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Cox, James (c. 1759–1791)

James Cox (c.1759-1791), a seaman, was found guilty on 11 September 1782 at the Old Bailey, London, of the theft of 12 yards of thread lace and two pairs of cotton stockings from the broken window of a haberdasher's shop. His death sentence was commuted to 7 years transportation to America. Cox was one of the prisoners who mutinied on the convict transport Mercury in April 1784. Recaptured, he was again sentenced to death, which was commuted to life transportation in August 1874. He was sent to the Dunkirk hulk, where he remained until he embarked for New South Wales on the Charlotte in March 1787, arriving in Sydney in January 1788 as part of the First Fleet.

On 28 March 1791, Cox joined the venture headed by William and Mary Bryant, and included Bryant's children and six other convicts, to slip away in a small boat — headed for Batavia (Jakarta). The group was shipwrecked at Timor and arrested on 17 September and taken to Batavia. Cox was then taken on board a Dutch vessel for the Cape of Good Hope for return to England on the Gorgon but died before reaching the Cape.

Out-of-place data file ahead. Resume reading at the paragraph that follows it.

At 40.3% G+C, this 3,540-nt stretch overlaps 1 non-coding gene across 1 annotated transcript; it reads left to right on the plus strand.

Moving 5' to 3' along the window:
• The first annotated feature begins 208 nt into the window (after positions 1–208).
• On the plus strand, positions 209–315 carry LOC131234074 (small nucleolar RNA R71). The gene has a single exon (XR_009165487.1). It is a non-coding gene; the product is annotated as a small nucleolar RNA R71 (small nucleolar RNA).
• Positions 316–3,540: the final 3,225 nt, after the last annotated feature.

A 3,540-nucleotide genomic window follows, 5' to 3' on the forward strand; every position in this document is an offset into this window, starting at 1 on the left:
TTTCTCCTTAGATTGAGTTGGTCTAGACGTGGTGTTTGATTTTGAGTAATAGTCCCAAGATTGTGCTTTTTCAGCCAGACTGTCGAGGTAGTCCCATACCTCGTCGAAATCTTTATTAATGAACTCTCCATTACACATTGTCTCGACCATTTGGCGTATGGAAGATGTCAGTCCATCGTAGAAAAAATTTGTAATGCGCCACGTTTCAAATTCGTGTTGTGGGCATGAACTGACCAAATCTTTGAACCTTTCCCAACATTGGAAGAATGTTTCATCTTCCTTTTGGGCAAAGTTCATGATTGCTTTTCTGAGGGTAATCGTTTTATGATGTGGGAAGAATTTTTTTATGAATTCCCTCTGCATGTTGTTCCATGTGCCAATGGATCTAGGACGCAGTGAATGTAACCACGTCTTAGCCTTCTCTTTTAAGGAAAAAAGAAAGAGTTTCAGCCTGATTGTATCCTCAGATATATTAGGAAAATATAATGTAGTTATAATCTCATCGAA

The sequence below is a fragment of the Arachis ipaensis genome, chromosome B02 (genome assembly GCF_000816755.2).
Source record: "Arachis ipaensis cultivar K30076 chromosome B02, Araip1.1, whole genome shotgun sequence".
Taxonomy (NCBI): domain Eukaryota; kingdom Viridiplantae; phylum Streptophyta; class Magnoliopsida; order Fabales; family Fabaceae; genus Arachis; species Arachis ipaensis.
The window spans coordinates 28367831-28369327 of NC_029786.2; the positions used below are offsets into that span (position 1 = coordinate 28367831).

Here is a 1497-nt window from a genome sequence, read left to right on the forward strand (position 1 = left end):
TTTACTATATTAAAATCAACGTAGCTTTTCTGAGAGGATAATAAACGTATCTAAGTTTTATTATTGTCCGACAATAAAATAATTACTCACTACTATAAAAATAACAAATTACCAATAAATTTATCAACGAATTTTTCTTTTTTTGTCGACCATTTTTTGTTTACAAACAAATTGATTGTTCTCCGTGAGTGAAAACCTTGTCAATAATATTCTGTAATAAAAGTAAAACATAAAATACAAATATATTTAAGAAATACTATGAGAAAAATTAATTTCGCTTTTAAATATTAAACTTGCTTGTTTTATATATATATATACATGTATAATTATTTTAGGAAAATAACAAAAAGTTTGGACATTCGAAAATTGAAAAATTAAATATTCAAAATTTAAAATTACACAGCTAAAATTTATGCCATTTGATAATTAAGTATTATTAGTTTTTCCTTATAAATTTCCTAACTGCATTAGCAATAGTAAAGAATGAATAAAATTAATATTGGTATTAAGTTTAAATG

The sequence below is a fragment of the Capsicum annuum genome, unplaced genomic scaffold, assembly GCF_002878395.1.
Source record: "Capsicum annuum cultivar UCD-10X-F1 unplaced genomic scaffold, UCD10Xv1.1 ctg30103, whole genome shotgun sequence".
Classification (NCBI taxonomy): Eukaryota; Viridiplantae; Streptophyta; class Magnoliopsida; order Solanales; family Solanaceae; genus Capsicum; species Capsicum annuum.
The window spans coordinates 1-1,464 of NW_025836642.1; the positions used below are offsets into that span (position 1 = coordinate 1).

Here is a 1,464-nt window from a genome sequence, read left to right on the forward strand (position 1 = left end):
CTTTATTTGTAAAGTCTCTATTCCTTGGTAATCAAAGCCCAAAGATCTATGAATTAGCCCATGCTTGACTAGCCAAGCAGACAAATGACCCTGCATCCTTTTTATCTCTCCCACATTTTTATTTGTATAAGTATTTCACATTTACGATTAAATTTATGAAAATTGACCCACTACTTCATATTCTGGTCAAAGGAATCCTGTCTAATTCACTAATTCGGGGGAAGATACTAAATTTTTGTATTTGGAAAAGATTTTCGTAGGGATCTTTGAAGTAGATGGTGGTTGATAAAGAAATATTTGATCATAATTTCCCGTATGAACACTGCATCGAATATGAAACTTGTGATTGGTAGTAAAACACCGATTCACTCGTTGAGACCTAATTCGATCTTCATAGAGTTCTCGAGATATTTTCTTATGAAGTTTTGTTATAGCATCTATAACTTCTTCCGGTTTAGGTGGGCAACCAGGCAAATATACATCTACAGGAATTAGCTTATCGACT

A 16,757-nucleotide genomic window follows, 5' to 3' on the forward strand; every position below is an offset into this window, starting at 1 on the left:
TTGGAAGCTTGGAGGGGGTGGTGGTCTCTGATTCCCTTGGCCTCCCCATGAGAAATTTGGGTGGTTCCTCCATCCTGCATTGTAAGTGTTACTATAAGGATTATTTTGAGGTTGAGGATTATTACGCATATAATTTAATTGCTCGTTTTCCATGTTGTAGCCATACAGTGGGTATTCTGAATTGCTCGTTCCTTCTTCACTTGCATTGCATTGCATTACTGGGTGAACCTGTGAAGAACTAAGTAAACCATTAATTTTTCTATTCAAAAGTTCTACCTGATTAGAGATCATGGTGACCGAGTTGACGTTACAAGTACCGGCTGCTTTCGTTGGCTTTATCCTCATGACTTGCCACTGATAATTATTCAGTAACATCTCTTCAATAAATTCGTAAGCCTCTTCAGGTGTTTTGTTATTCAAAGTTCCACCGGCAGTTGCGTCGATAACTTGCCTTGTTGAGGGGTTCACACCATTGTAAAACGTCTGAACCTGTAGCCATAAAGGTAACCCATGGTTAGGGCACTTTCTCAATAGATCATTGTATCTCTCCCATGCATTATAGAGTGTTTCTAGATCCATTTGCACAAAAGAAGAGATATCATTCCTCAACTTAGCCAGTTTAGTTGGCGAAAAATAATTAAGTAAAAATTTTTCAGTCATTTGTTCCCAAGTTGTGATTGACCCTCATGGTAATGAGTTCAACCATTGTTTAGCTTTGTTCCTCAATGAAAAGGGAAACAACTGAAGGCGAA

* information from Mollie Gillen, The Founders of Australia: A Biographical Dictionary of the First Fleet (1989), p 84

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Citation details

'Cox, James (c. 1759–1791)', People Australia, National Centre of Biography, Australian National University,, accessed 25 November 2020.

© Copyright People Australia, 2012

Life Summary [details]

Alternative Names
  • Rolt, James

c. 1759


at sea

Cause of Death


Passenger Ship
Key Events
Key Places